Ieronymos II’s remarks come at a time when Turkey and Greece are preparing to hold talks on January 25.
The Archbishop of Athens and all of Greece, Ieronymos II, has been criticised for having a bigoted mentality towards Muslims as he delinked spirituality from Islam, describing it as a mere political ideology meant to wage war.
He said that Islam is not a religion but a political party and pursuit, and its followers are people of war.
“They are the people who spread, this is characteristic of Islam,” he said in a televised speech, while referring to Ottoman Sultan Mehmed II, also known as Mehmed the Conqueror, who took control of Istanbul back in 1453, putting the Byzantium Empire to an end.
His comments came ahead of Turkey and Greece’s decision to resume talks aimed at reducing tensions between the neighbours on January 25 following Turkish Foreign Minister Mevlut Cavusuglu’s invitation to Greece to restart talks aimed at resolving their disagreements.
The Archbishop's speech took place on the occasion of the bicentenary celebrations of the Greek uprising against the Ottoman Empire in 1821. The prelate of the Greek Orthodox Church also called Muslims as the people of ‘expansion’.
His remarks have sparked massive criticism across the world and people from all walks of life, including Turkey. Even senior members of non-muslim groups in Turkish society called the statement as unfortunate.
Talking to TRT World, a senior member of the orthodox community in Turkey who accepted to comment but only under the cover of anonymity, said, “The timing of Ieronymos’s statement is unfortunate.”
He also added that as a non-muslim who lives in Turkey, he condemns such statements.
“Violence has nothing to with any religion, this came at the very time when the relationship between Turkey and Greece was getting better. It is so saddening, I completely disapprove of what was said,” he added.
The head of Turkey’s directorate of religious affairs, Ali Erbas, on Sunday also slammed the Archbishop’s statement against Muslims and Islam. He called on Christians to oppose this kind of “sick mentality”.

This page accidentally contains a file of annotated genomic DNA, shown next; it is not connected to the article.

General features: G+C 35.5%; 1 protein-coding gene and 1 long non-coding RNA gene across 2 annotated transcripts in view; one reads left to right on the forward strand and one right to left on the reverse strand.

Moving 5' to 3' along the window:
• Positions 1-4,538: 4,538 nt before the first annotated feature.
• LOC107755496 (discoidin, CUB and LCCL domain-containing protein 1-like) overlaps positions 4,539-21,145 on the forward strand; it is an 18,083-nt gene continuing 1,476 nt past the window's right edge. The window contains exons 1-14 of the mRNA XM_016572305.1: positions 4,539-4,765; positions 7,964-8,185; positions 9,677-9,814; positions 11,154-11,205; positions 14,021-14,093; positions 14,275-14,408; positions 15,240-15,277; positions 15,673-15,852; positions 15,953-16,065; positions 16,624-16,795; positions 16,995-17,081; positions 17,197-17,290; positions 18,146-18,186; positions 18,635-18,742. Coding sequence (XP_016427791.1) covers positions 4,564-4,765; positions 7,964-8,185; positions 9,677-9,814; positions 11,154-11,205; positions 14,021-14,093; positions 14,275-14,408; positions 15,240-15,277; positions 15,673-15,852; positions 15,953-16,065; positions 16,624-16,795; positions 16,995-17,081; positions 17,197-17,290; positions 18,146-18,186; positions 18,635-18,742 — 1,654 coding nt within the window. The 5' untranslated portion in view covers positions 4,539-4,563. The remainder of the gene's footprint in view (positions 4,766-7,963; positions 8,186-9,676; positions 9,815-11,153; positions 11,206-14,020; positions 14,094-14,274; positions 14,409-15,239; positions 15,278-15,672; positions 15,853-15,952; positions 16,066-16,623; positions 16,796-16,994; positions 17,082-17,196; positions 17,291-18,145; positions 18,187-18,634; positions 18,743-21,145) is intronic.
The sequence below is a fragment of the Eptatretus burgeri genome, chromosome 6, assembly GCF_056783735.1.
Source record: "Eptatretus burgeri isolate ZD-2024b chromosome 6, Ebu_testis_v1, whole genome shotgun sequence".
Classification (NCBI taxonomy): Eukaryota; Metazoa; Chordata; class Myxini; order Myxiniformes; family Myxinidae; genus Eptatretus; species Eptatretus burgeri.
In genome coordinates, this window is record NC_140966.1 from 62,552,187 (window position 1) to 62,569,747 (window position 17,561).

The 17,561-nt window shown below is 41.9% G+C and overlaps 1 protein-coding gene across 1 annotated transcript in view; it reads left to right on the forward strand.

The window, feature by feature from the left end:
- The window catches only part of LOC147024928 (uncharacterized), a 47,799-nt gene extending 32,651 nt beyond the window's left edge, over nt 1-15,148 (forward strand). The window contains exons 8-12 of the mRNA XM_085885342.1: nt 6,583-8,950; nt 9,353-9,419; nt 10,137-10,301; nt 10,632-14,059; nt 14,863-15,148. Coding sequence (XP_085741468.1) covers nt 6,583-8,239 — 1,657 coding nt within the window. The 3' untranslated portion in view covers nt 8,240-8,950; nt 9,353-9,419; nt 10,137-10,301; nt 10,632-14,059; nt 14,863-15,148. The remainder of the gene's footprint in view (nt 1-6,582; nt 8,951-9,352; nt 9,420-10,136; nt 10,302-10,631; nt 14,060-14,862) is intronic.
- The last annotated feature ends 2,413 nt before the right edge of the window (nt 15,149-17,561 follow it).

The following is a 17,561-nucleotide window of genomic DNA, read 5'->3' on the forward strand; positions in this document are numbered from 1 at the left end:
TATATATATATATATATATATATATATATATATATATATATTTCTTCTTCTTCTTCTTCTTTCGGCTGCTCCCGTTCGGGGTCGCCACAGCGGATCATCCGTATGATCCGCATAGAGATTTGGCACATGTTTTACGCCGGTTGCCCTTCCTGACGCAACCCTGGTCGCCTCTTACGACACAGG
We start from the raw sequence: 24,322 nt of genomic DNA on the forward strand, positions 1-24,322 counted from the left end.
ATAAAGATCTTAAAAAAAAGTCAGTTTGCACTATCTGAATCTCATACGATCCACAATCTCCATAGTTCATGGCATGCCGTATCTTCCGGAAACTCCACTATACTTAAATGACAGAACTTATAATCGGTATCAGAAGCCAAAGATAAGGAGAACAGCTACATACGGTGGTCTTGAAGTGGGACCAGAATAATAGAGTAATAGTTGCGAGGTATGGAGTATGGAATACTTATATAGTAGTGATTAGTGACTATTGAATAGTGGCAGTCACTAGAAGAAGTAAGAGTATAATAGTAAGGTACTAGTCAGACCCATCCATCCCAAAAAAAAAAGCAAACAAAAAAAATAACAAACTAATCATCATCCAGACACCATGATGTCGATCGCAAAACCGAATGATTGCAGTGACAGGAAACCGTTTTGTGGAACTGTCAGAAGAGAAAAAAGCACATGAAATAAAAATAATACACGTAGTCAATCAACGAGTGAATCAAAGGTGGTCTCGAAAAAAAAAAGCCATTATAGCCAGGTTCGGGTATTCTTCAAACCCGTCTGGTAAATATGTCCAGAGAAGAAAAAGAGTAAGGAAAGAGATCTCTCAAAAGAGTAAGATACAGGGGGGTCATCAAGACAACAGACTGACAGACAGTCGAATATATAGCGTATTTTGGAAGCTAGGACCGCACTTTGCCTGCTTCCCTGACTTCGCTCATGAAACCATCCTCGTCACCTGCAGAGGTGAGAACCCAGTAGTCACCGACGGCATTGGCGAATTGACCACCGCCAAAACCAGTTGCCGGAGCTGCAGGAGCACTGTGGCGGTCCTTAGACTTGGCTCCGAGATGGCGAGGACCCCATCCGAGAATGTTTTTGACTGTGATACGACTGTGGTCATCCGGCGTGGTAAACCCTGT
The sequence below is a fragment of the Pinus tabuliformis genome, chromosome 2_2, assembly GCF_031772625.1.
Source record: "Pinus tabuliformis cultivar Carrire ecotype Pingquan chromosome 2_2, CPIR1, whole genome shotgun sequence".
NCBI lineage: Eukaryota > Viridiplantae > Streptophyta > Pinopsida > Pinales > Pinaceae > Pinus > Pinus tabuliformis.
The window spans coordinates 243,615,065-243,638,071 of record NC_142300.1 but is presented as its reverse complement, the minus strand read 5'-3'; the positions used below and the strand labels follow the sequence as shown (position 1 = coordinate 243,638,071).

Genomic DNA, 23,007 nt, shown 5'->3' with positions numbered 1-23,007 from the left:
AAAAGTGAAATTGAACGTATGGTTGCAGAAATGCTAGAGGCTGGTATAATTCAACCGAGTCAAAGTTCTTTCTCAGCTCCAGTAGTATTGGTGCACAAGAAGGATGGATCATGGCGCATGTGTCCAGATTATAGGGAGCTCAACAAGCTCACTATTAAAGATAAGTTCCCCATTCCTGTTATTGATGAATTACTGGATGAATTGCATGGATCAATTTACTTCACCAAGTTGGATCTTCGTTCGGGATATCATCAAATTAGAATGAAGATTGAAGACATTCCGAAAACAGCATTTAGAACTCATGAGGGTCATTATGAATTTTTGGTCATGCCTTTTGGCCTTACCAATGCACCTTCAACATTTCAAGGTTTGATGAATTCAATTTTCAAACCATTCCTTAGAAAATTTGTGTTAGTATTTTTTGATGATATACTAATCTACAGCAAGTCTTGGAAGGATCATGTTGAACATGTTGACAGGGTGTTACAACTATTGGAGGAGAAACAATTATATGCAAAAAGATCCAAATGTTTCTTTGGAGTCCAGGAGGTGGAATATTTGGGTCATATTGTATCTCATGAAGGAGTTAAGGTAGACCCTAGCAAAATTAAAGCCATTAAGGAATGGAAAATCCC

“The most important duty of the clergy, who should strive for peace and tranquility, should be to contribute to the culture of coexistence,” he said in a statement.
"The Christian world must oppose this sick mentality. This kind of discourse aiming to marginalize Muslims feeds the racist perspective against them, and leads to attacks on their lives and places of worship," he added.
Erbas also said that such comments provoke the society which has the potential to spread hatred, hostility and violence against Islam.
Calling Islam a religion of peace, Erbas stated that the Islamic civilization has always enabled people to live together for centuries, irrespective of their beliefs, religion and culture.
The Greek Archbishop’s words were also condemned by the Muslims who live in Greece, who have said a more "constructive" rhetoric is needed for a peaceful environment, especially in contemporary days plagued by the pandemic.
In a statement shared on social media platform Twitter, Western Thrace Turkish Minority Consultation Council (BTTADK) said, "We hope a more peaceful language to be used instead of anti-Islamic discourse in such difficult times of pandemic."
(1/2) We condemn the statement of the Archbishop of Greece, Mr. Ieronimos, "Islam is not a religion but a political party and a quest, and the believers are of people of war".— BTTA Danışma Kurulu (@bttadk) January 16, 2021
In addition to this, the Xanthi Turkish Union, which is one of the three most important organisations of the Turkish minority of Western Thrace, founded in 1927, called the remarks an "Islamophobic attack" and also a "hate crime."
Releasing a statement on their official website, the union said, "The fact that these statements, filled with insults, came from the number one name in the Greek church increases the gravity of the situation."
"We see this move as one of the typical examples of the rising Islamophobia and xenophobia in Greece in recent years,” it added.
They also urged Ieronymos to apologise.